Book Review: The Psychology of Sex and Gender
Jennifer K. Bosson, Joseph A. Vandello, & Camille E. Buckner, Thousand Oaks, CA: Sage Publications Inc., 2019, 511 pp.
In the first unit, “Foundations,” the authors present readers with a concise introduction into the anchoring tenets of sex and gender as social ideologies throughout time and as a field of study. The authors effectively take broad and complex concepts (e.g. sex and gender) and systematically break them down into smaller yet complex sub-concepts (e.g. sex and gender binaries, gender identity, sexuality, etc.). The authors provide a comprehensive description of the methodological designs and procedures typically utilized in studies of gender and sex. They then introduce the notion of becoming, as it relates to the development of gender as a social construct and identity. In this light, the authors introduce the role of the nature/nurture debacle as it relates to sex and gender development. Given the trite conflation of sex and gender throughout media, scholarly discourse and social engagements, the authors make a clear distinction between the two. In doing so, the authors effectively illustrate the existence of the sex (e.g. male, female, intersex) and gender (man, woman, trans-man, trans-woman, gender-queer, gender fluid, gender non-conforming, agender, etc.) spectrums. Framing sex and gender as fluid and dynamic denounces the restrictive nature of binaries while simultaneously acknowledging the various marginalized groups of sex and gender minorities. Further, the inclusion of the sex spectrum elevates the exploration of the how gender and sex are informed by nature and nurture. With that, the authors provide diverse examples of sex and gender identities and experiences that would urge a reader to truly and intensely contemplate their understanding of their own gender and sex development.
A clear strength of this book is the authors’ conscious and empirically sound effort to integrate a balanced account of the negative and positive experiences that may arise due to one’s gender and/or sex. The authors masterfully weave in aspects of all the chapters to illustrate the effects of sex and gender on every aspect of being and the dependence of experience on culture. Most importantly, the authors illustrate the manner in which socially accepted gender and sex stereotypes deviate from the realities of biology yet are essential in cognitive development and performance. For example, while women tend to develop earlier (mature faster), maintain better grades and illustrate better emotional regulation throughout childhood, established stereotypes can constrict women’s cognitive abilities on formal exams and in professional interactions, stigmatize their maturity or assertiveness and deem them more emotionally unstable.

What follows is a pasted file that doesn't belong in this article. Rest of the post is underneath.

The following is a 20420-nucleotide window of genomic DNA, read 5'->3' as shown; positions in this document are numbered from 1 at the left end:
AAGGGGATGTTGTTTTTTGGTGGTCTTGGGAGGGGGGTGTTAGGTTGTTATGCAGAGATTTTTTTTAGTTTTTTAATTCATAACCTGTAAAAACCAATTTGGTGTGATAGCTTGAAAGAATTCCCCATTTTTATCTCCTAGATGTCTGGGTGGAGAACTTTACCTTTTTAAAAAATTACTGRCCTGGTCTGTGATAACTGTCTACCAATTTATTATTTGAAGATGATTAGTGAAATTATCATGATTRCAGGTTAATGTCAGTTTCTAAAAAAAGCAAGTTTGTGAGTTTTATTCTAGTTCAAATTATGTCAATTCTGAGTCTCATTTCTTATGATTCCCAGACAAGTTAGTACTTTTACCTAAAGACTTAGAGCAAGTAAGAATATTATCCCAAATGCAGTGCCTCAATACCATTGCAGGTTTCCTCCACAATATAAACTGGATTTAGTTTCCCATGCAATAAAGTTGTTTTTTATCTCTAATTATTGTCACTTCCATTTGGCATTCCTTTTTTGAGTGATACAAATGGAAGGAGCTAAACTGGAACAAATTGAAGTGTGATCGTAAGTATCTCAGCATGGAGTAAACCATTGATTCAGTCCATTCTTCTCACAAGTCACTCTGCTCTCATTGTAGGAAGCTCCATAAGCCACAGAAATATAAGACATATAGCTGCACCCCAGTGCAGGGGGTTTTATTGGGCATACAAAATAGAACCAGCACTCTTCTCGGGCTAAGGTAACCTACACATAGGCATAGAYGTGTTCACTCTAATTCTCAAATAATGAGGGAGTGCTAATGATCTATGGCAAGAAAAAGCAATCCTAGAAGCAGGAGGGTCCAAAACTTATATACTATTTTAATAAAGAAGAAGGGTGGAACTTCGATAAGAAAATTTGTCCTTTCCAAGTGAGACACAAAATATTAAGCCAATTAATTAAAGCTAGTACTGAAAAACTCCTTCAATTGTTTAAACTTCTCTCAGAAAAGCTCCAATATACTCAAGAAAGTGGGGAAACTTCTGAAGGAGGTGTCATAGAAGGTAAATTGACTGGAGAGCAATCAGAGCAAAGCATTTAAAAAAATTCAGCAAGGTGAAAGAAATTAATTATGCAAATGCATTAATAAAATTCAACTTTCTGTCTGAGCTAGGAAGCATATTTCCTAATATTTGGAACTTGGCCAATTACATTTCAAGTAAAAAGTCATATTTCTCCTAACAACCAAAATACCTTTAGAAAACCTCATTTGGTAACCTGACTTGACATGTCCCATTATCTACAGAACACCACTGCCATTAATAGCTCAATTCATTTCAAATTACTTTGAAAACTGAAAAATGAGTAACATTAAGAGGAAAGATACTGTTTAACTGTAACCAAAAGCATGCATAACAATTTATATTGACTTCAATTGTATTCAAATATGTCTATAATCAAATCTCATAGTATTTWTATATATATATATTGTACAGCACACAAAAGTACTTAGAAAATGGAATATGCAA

On the other hand, a pervasive weakness of the book is the reduction of Black experiences and cultures to be plighted, deviant and riddled with discrimination — void of comprehensive historical context. While in many instances, such a perspective can be accepted, the examples engaged throughout the text diminishes the gravity of the traumatic history of Black people, particularly in the U.S. While the authors attempted to illustrate inclusivity and cultural competence by illuminating the ideas and customs throughout cultures across the world, the book espouses a Eurocentric worldview that ultimately perpetuates hegemony and evades cultural humility. Though they incorporate early American history to explicate the emergence of gender and sex scholarship and the biases and pseudoscience that ensued (e.g. eugenics, phrenology, etc.), there is no mention of slavery or colonization anywhere in the book. The authors speak of American or Western “influence” on the cultures in less developed nations but do so in a way that ignores the colonial implications. Further, there is no discussion of how gender, sex and power are ultimately informed by race and how white women have, essentially, more power than Black men within a racialized, patriarchal society. The authors mention false rape allegations but ignore the historical reality of Black men being lynched or incarcerated due to baseless rape accusations by white men and women. Nor do the authors acknowledge the fact that since America’s inception, Black women have been required to work, whether manually or domestically. The authors speak of matrilineal familial systems yet ignore the fact that African slaves operated under such a system which served to ensure production of capital (children, born slaves). But arguably, one could deduce that delving into such histories and experiences would deviate from the generalizability of this particular book.
As intended, the content of The Psychology of Sex and Gender extends across a plethora of academic and professional fields, allowing for its incorporation into a variety of departmental and scholarly curricula. The interdisciplinary nature of the topic situates it as equally exigent in psychological, sociological, gender and historical courses and departments. Furthermore, the authors’ overt emphasis on diversity highlights the cross-cultural variations in how gender and sex is understood, mechanized and expressed. The authors offer a commitment to the inclusion of underrepresented and marginalized identities and experiences throughout the text; intentionally deviating from the tendency to isolate cultural diversity as a distinct yet miniscule feature of gender and sex. However, the book could be seen in some spaces as a “white-washed, American” narrative of gender and sex as ideas, constructs, expressions and historical experiences that misrepresents the realities outside of Eurocentric paradigms, pedagogies, and cultures. Conclusively, this book does a sufficient job of providing readers with a general and well-organized understanding of hegemonic Western gender and sexuality discourse.